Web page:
Unverified Commit 7b961368 authored by Théo DELRIEU's avatar Théo DELRIEU
Browse files

recommend using explicit from JSON conversions

parent da81e7be
......@@ -291,19 +291,17 @@ Note the difference between serialization and assignment:
// store a string in a JSON value
json j_string = "this is a string";
// retrieve the string value (implicit JSON to std::string conversion)
std::string cpp_string = j_string;
// retrieve the string value (explicit JSON to std::string conversion)
auto cpp_string2 = j_string.get<std::string>();
// retrieve the string value (alternative explicit JSON to std::string conversion)
std::string cpp_string3;
j_string.get_to(cpp_string3);
// retrieve the string value
auto cpp_string = j_string.get<std::string>();
// retrieve the string value (alternative when an variable already exists)
std::string cpp_string2;
j_string.get_to(cpp_string2);
// retrieve the serialized value (explicit JSON serialization)
std::string serialized_string = j_string.dump();
// output of original string
std::cout << cpp_string << " == " << cpp_string2 << " == " << cpp_string3 << " == " << j_string.get<std::string>() << '\n';
std::cout << cpp_string << " == " << cpp_string2 << " == " << j_string.get<std::string>() << '\n';
// output of serialized value
std::cout << j_string << " == " << serialized_string << std::endl;
```
......@@ -428,7 +426,7 @@ for (auto& element : j) {
}
// getter/setter
const std::string tmp = j[0];
const auto tmp = j[0].get<std::string>();
j[1] = 42;
bool foo = j.at(2);
......@@ -611,33 +609,38 @@ j_original.merge_patch(j_patch);
### Implicit conversions
The type of the JSON object is determined automatically by the expression to store. Likewise, the stored value is implicitly converted.
Supported types can be implicitly converted to JSON values.
It is recommended to **NOT USE** implicit conversions **FROM** a JSON value.
You can find more details about this recommendation [here](https://www.github.com/nlohmann/issues/958).
```cpp
// strings
std::string s1 = "Hello, world!";
json js = s1;
std::string s2 = js;
auto s2 = js.get<std::string>();
// NOT RECOMMENDED
std::string s3 = js;
std::string s4;
s4 = js;
// Booleans
bool b1 = true;
json jb = b1;
bool b2 = jb;
auto b2 = jb.get<bool>();
// NOT RECOMMENDED
bool b3 = jb;
bool b4;
b4 = jb;
// numbers
int i = 42;
json jn = i;
double f = jn;
// etc.
```
You can also explicitly ask for the value:
```cpp
std::string vs = js.get<std::string>();
bool vb = jb.get<bool>();
int vi = jn.get<int>();
auto f = jn.get<double>();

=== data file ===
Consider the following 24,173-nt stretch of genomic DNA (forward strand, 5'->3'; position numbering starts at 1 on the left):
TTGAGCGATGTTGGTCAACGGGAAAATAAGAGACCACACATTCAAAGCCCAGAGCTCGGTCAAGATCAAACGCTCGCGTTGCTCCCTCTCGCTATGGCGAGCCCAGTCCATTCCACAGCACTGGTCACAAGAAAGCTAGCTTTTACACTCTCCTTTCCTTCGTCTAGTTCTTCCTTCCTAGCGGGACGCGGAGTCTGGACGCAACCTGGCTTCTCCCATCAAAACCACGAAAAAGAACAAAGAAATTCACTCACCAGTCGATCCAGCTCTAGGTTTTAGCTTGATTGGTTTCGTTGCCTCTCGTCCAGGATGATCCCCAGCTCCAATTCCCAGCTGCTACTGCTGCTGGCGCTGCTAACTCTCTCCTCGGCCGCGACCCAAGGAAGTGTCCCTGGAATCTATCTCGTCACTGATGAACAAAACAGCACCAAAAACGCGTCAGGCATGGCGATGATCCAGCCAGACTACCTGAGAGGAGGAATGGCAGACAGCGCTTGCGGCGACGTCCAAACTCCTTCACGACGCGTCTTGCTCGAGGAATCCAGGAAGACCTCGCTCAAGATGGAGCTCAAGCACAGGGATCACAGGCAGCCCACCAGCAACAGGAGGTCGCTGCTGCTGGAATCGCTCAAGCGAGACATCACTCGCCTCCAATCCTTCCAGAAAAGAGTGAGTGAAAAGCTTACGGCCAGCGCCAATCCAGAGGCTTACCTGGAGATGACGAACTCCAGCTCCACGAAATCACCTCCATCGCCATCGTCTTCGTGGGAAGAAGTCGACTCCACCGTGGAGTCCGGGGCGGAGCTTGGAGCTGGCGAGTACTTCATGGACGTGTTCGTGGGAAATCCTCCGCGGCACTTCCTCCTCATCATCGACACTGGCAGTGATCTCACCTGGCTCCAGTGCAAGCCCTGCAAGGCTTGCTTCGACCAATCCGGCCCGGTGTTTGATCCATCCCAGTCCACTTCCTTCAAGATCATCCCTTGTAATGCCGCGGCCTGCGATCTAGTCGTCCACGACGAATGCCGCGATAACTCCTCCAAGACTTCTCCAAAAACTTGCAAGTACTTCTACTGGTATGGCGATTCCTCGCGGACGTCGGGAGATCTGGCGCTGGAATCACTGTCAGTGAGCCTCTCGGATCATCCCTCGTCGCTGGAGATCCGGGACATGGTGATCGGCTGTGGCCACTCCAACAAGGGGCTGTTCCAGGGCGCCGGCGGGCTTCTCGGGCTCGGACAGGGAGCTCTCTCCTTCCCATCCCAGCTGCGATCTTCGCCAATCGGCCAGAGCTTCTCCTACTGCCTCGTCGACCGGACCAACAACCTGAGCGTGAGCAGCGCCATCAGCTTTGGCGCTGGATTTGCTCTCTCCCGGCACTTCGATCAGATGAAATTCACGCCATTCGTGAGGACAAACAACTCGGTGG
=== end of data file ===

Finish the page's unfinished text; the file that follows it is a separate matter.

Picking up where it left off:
// NOT RECOMMENDED
double f2 = jb;
double f3;
f3 = jb;
// etc.
```
......@@ -695,7 +698,7 @@ std::cout << j << std::endl;
// {"address":"744 Evergreen Terrace","age":60,"name":"Ned Flanders"}
// conversion: json -> person
ns::person p2 = j;
auto p2 = j.get<ns::person>();
// that's it
assert(p == p2);
......@@ -727,10 +730,9 @@ Likewise, when calling `get<your_type>()` or `get_to(your_type&)`, the `from_jso
Some important things:
* Those methods **MUST** be in your type's namespace (which can be the global namespace), or the library will not be able to locate them (in this example, they are in namespace `ns`, where `person` is defined).
* Those methods **MUST** be available (e.g., properly headers must be included) everywhere you use the implicit conversions. Look at [issue 1108](https://github.com/nlohmann/json/issues/1108) for errors that may occur otherwise.
* Those methods **MUST** be available (e.g., properly headers must be included) everywhere you use these conversions. Look at [issue 1108](https://github.com/nlohmann/json/issues/1108) for errors that may occur otherwise.
* When using `get<your_type>()`, `your_type` **MUST** be [DefaultConstructible](https://en.cppreference.com/w/cpp/named_req/DefaultConstructible). (There is a way to bypass this requirement described later.)
* In function `from_json`, use function [`at()`](https://nlohmann.github.io/json/classnlohmann_1_1basic__json_a93403e803947b86f4da2d1fb3345cf2c.html#a93403e803947b86f4da2d1fb3345cf2c) to access the object values rather than `operator[]`. In case a key does not exist, `at` throws an exception that you can handle, whereas `operator[]` exhibits undefined behavior.
* In case your type contains several `operator=` definitions, code like `your_variable = your_json;` [may not compile](https://github.com/nlohmann/json/issues/667). You need to write `your_variable = your_json.get<decltype(your_variable)>();` or `your_json.get_to(your_variable);` instead.
* You do not need to add serializers or deserializers for STL types like `std::vector`: the library already implements these.
......
Supports Markdown
0% or .
You are about to add 0 people to the discussion. Proceed with caution.
Finish editing this message first!
Please register or to comment